It’s not what you do it’s the way that you do it…..

Posted by Alison W on May 30, 2016

As I sat contemplating this week’s task I started to think about the times that I have given up on something too difficult, did that mean that I was of a fixed mind set or did it mean on that particular day it was all too much so I walked away? Who knows? I do know however that there haven’t been many times that I have willingly given up. My family have always just called me stubborn….

Without being flippant, I really get the importance of having grit and determination, it will get you through things that sheer ability will not. I see it in my children, I have one child who appears to have a natural academic ability, she picked up reading so quickly that within 3 months of starting school she was being sent to read with year 1 pupils and yet when she encountered something that required a little effort on her part it was tantamount to being asked to walk on water. My other child however, has always been just a little better than of ‘average’ ability and yet there is nothing she cannot do or at least attempt. If it’s a little hard, isn’t that normal? Well you just try harder or you do it again. As a parent, guess who I worry about more.

Our brains are a funny thing, the more we learn about the plasticity and adaptability of our brains the more we see that our futures are in our hands, how we are able to ‘brain train’ ourselves and future generations into future ‘smartness’. A point that Angela Lee Duckworth makes eloquently. The limitations that we put on ourselves are in fact the very same limitations that control aptitude across the board but most especially within a learning environment.

As we have seen previously, Jo Boaler is a great advocate for change within our education system, her dislike of a streaming system within schools quite apparent. I do however find myself agreeing with her. It doesn’t matter how you dress it up, whether you have top sets and bottom sets or Blue groups and Red groups children are aware of what is being created and as such take on board the implications. And if you are told something often enough, especially as a child by an adult it has to be true. Right? Already you are fighting an uphill battle to overcome those prejudices, as if education wasn’t hard enough.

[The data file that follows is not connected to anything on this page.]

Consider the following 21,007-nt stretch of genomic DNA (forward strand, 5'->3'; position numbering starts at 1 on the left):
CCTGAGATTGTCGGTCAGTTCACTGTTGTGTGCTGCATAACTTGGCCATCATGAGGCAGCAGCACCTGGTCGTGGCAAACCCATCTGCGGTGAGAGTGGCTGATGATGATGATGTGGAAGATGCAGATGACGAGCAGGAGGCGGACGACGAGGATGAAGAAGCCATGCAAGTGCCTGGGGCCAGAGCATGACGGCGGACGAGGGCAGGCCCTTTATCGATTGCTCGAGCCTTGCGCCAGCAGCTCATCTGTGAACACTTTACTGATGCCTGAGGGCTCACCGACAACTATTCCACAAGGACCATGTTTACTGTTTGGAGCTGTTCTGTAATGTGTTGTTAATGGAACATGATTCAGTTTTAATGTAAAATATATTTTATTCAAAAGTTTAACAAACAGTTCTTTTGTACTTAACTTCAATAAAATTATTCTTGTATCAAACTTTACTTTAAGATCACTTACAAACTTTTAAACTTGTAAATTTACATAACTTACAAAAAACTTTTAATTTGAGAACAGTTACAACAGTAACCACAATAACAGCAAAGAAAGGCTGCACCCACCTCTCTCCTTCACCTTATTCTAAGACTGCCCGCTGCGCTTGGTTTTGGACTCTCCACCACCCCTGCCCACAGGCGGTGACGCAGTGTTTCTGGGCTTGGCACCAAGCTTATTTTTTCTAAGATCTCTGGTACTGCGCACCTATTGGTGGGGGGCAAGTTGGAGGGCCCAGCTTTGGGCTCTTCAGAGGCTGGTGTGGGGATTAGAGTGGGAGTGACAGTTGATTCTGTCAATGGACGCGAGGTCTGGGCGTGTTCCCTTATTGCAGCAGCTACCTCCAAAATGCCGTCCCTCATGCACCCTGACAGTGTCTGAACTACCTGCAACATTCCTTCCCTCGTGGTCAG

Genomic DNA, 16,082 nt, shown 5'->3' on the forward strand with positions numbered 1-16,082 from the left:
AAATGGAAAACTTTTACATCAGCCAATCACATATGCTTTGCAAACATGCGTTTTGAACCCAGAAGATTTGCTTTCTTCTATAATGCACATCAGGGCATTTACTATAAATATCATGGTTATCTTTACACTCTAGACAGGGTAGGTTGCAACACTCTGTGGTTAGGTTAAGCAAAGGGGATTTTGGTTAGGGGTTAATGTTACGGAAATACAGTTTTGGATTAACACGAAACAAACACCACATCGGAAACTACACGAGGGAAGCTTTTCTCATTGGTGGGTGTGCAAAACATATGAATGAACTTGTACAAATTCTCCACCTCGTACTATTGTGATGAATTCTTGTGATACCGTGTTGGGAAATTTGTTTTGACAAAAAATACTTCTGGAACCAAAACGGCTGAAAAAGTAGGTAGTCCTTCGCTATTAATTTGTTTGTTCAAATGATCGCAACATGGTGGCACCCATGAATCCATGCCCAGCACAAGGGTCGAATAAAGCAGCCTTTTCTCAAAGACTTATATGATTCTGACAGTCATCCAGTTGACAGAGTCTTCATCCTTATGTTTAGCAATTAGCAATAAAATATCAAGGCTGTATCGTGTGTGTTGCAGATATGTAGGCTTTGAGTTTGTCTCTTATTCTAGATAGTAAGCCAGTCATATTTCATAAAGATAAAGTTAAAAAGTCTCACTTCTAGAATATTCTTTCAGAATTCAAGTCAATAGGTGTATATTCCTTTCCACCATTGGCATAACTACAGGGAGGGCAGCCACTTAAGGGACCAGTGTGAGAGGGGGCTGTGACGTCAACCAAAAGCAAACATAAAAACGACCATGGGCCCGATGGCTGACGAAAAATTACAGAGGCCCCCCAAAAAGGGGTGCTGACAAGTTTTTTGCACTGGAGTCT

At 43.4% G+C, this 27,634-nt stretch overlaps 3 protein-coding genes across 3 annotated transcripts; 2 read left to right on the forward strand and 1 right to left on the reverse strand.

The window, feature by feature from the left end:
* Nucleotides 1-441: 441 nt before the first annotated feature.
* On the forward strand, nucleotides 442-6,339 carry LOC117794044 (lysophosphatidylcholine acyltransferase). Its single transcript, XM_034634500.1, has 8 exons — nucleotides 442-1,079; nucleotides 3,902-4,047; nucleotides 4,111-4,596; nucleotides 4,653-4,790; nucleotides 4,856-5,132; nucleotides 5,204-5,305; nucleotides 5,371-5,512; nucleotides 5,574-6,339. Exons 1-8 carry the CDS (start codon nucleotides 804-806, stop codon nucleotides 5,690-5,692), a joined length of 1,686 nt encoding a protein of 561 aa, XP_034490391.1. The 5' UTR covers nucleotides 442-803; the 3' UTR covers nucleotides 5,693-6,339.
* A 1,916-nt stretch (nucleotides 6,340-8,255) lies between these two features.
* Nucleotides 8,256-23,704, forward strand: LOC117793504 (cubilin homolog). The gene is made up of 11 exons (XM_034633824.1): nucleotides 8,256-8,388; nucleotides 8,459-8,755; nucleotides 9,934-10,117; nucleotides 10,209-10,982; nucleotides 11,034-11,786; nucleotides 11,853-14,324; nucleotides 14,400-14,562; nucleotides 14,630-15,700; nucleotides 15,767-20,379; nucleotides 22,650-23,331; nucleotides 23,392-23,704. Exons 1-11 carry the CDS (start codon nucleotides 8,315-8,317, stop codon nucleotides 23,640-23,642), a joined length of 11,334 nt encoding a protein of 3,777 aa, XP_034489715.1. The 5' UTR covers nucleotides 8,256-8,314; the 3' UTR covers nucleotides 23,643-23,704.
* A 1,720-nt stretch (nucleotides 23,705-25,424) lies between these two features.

Personally I feel that grit and determination are both really important life skills that we should be sharing with the younger generation, but if it also aids learning and improves achievement surely it becomes a fundamental skill for the classroom as both student and teacher. I guess our biggest problem is how to overcome deeply held cultural beliefs about learning, how do we overturn over a hundred year’s of dogmatised streaming with in our educational system? I guess that also comes down to mind set, do you give up because the progress is too slow or do you press forward determined to achieve great things….


  1. jat32
    2 June 2016

    I enjoyed your article Alison, One of the things that I didn’t put in the article but I am wondering about is whether teachers need to be more open about what they are trying to achieve through their teaching i.e. it isn’t just how to answer a maths problem but it is their whole approach to learning and that they will receive praise for effort and grit….

  2. pepsmccrea
    7 June 2016

    Very strong analysis. You’ve covered a lot of significant ground here! I suppose your final point is the most important – that we’ve got some big cultural issues to work with in order to start to build in that future ‘smartness’

  3. Fintan Donnellan
    8 June 2016

    Yes, I agree that knowledge of the plasticity of the brain and how it can grow with use is really powerful. We all know that we get better at something with practice, but to know that it has a physical change on your brain completely changes your outlook on learning. Would this be useful for kids?

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